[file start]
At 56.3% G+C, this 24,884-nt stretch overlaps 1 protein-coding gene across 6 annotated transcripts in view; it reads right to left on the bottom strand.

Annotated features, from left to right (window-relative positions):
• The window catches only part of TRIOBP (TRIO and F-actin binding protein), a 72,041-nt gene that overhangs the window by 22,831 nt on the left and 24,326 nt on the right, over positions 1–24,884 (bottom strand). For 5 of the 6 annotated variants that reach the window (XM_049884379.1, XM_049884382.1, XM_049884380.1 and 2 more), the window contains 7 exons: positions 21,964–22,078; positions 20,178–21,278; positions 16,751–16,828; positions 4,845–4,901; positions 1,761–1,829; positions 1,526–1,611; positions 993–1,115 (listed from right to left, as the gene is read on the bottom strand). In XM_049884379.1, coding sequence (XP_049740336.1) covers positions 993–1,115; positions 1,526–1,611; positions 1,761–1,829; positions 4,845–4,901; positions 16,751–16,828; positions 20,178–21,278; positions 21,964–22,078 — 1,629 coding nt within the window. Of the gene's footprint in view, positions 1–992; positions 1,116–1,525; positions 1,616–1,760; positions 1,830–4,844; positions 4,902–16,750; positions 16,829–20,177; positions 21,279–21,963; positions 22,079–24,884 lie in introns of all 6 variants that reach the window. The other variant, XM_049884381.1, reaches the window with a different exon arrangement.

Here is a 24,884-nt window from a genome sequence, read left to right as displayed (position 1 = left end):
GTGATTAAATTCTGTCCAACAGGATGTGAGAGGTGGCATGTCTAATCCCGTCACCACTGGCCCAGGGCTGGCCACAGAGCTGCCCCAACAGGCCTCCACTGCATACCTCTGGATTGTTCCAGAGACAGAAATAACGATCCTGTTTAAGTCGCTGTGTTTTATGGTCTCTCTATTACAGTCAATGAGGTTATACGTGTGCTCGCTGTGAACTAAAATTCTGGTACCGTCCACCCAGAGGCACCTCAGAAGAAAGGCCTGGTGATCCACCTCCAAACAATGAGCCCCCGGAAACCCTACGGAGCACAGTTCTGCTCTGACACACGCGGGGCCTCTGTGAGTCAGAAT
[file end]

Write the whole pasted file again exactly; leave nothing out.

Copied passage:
At 56.3% G+C, this 24,884-nt stretch overlaps 1 protein-coding gene across 6 annotated transcripts in view; it reads right to left on the bottom strand.

Annotated features, from left to right (window-relative positions):
• The window catches only part of TRIOBP (TRIO and F-actin binding protein), a 72,041-nt gene that overhangs the window by 22,831 nt on the left and 24,326 nt on the right, over positions 1–24,884 (bottom strand). For 5 of the 6 annotated variants that reach the window (XM_049884379.1, XM_049884382.1, XM_049884380.1 and 2 more), the window contains 7 exons: positions 21,964–22,078; positions 20,178–21,278; positions 16,751–16,828; positions 4,845–4,901; positions 1,761–1,829; positions 1,526–1,611; positions 993–1,115 (listed from right to left, as the gene is read on the bottom strand). In XM_049884379.1, coding sequence (XP_049740336.1) covers positions 993–1,115; positions 1,526–1,611; positions 1,761–1,829; positions 4,845–4,901; positions 16,751–16,828; positions 20,178–21,278; positions 21,964–22,078 — 1,629 coding nt within the window. Of the gene's footprint in view, positions 1–992; positions 1,116–1,525; positions 1,616–1,760; positions 1,830–4,844; positions 4,902–16,750; positions 16,829–20,177; positions 21,279–21,963; positions 22,079–24,884 lie in introns of all 6 variants that reach the window. The other variant, XM_049884381.1, reaches the window with a different exon arrangement.

Here is a 24,884-nt window from a genome sequence, read left to right as displayed (position 1 = left end):
GTGATTAAATTCTGTCCAACAGGATGTGAGAGGTGGCATGTCTAATCCCGTCACCACTGGCCCAGGGCTGGCCACAGAGCTGCCCCAACAGGCCTCCACTGCATACCTCTGGATTGTTCCAGAGACAGAAATAACGATCCTGTTTAAGTCGCTGTGTTTTATGGTCTCTCTATTACAGTCAATGAGGTTATACGTGTGCTCGCTGTGAACTAAAATTCTGGTACCGTCCACCCAGAGGCACCTCAGAAGAAAGGCCTGGTGATCCACCTCCAAACAATGAGCCCCCGGAAACCCTACGGAGCACAGTTCTGCTCTGACACACGCGGGGCCTCTGTGAGTCAGAAT